Zimbabwe’s President Emmerson Mnangagwa is having to face long-time opponent, Nelson Chamisa, in the forthcoming General elections expected to hold in the country between July and August 2023.
Chimasa, the 45-year-old lawyer and pastor, is the main challenger to President Mnangagwa who is seeking a second term in office in an upcoming crunch vote.
The Citizens Coalition for Change (CCC), regarded as Zimbabwe’s main opposition party, confirmed on Thursday Chimasa would face Mnangagwa in the presidential poll.
No definite date has yet been set for the presidential and legislative votes, though they are expected to be held in August.
An independent committee announced Chamisa was re-elected as the opposition party’s presidential candidate in an uncontested vote.
“Chamisa has been nominated as the presidential candidate by all streets and villages”, the committee’s spokesman Shepherd Ngandu told a press conference in Harare.
Crackdown on opponents
The odds are stacked against the opposition, the Citizens Coalition for Change (CCC), which has accused the president of a crackdown on political opponents.
Some of the CCC’s campaigns have been blocked by the ruling party and the police.
There have also been widespread arrests of key opposition party officials.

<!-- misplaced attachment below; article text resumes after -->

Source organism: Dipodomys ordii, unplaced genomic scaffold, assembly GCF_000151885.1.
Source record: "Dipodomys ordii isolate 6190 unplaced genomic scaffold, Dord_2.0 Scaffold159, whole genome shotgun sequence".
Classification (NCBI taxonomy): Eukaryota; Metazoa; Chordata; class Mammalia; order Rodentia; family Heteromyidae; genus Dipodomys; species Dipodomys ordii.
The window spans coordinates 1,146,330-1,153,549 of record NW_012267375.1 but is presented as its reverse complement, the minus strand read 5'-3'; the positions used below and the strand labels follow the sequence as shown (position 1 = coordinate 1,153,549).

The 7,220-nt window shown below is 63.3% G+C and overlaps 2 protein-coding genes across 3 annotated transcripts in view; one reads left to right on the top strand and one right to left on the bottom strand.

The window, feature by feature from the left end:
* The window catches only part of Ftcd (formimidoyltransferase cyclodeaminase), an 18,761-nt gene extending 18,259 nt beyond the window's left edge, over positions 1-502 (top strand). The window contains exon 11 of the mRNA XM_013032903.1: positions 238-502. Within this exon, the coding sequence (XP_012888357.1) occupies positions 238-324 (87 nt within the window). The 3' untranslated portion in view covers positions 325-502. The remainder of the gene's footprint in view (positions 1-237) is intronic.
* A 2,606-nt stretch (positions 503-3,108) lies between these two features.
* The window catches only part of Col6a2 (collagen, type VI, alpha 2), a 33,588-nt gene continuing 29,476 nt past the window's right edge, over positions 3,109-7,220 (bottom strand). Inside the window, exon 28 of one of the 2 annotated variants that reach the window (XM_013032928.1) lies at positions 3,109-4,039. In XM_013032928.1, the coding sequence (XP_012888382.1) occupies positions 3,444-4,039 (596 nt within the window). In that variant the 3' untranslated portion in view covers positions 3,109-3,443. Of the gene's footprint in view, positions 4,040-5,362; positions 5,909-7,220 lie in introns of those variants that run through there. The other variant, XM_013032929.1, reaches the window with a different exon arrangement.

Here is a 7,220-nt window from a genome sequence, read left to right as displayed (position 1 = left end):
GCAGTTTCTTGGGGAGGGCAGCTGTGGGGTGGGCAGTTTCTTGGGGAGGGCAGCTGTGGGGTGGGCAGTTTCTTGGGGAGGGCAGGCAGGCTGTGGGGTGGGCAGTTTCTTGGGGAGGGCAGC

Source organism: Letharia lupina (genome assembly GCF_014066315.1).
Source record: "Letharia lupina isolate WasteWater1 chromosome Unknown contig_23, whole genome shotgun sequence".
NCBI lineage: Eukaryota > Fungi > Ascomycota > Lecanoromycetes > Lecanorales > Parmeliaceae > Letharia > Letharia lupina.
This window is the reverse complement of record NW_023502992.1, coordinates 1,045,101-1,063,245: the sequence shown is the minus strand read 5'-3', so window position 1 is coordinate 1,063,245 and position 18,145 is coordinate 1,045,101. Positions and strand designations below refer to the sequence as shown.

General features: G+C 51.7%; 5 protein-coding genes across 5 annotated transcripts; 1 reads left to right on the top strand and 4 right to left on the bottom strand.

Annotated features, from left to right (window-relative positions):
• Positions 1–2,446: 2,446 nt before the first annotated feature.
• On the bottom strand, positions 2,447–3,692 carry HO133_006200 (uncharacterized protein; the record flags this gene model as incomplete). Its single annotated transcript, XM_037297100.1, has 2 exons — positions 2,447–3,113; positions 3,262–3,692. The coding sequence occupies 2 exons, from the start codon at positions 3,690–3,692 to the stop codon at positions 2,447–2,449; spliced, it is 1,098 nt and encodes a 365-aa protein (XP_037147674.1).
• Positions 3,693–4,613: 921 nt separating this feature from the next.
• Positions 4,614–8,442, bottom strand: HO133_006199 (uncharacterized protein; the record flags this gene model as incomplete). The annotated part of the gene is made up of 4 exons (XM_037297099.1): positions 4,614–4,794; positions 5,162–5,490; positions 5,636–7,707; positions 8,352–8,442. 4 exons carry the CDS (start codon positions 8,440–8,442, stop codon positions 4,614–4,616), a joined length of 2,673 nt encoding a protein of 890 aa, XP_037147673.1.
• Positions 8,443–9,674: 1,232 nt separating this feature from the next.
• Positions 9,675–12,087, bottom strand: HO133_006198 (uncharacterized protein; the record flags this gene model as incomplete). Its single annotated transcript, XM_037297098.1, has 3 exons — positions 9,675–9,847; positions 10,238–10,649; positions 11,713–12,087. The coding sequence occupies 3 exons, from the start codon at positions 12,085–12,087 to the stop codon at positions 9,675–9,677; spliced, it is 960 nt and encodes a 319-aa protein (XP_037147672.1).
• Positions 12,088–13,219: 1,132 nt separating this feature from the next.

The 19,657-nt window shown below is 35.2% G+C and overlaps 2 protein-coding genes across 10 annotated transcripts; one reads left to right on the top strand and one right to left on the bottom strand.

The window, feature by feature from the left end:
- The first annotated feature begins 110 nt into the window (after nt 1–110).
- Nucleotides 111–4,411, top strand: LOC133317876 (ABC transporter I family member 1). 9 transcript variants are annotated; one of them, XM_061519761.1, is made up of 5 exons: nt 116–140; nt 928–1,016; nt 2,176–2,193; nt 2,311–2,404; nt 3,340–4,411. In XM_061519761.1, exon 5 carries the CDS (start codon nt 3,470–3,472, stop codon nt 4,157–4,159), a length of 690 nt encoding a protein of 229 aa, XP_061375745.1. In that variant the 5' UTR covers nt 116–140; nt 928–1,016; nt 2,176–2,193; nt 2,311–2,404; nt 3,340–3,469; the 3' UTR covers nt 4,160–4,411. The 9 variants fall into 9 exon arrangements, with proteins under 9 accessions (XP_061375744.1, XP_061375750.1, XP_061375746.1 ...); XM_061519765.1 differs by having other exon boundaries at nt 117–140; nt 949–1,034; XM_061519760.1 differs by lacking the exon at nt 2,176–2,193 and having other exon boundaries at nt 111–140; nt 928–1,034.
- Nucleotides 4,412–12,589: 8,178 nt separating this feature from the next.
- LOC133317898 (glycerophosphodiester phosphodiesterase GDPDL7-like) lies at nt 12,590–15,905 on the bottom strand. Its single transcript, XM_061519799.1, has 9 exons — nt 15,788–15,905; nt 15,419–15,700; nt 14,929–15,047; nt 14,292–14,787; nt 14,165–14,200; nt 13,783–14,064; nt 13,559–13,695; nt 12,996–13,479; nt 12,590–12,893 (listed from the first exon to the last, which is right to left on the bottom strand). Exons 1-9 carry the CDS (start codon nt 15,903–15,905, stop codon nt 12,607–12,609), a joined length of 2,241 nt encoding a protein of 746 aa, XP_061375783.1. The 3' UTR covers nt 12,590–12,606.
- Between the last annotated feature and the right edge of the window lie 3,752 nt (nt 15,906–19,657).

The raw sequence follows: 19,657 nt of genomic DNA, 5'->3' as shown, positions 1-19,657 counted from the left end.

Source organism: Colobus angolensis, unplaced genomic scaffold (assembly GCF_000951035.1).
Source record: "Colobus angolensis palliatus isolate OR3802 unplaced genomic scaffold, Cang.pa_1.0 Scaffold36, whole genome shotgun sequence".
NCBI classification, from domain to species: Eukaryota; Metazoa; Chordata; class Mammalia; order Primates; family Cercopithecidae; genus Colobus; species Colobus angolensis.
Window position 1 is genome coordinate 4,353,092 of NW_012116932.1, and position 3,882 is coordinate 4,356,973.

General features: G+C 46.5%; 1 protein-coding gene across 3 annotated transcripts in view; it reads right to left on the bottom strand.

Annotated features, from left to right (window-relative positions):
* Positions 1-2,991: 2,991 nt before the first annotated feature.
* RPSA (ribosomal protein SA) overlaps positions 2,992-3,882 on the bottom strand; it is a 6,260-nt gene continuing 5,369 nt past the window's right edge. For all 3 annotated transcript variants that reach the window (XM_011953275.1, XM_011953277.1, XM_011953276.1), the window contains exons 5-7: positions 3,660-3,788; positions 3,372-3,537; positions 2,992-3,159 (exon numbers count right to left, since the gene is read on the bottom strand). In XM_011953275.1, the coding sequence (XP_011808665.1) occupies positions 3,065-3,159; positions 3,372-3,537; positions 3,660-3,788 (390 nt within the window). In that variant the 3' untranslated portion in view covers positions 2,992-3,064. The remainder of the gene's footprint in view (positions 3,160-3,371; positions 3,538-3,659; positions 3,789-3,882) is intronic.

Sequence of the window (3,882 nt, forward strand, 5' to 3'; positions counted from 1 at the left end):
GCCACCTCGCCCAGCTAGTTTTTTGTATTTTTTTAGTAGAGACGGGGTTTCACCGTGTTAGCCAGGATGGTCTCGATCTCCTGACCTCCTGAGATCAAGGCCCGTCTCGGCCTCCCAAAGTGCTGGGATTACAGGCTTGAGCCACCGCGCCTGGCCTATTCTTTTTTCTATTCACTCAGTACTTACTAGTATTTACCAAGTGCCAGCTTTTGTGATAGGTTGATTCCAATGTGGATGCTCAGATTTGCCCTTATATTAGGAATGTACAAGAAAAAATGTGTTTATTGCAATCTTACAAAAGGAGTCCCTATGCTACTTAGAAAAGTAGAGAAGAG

Chamisa last week took to Twitter to accuse the government of “weaponisation of the law” and “unjustly” incarcerating firebrand CCC lawmaker Job Sikhala, who has been held in a maximum security prison in since June.
He was arrested alongside the party’s spokeswoman Fadzayi Mahere, who was convicted of publishing falsehoods last week.
Chamisa said on Twitter Mahere’s conviction was “evidence of the increasing attacks on democratic forces in Zimbabwe”, which he said needed “fixing”.
Mnangagwa, known as “the Crocodile” for his ruthless cunning, replaced strongman ruler Robert Mugabe in 2017 after a military-led coup.
He faces widespread discontent as he struggles to ease entrenched poverty, end chronic power cuts and economic hardship.
In their initial face-off in 2018, Mnangagwa narrowly won the landmark election with 50.8 percent of the vote.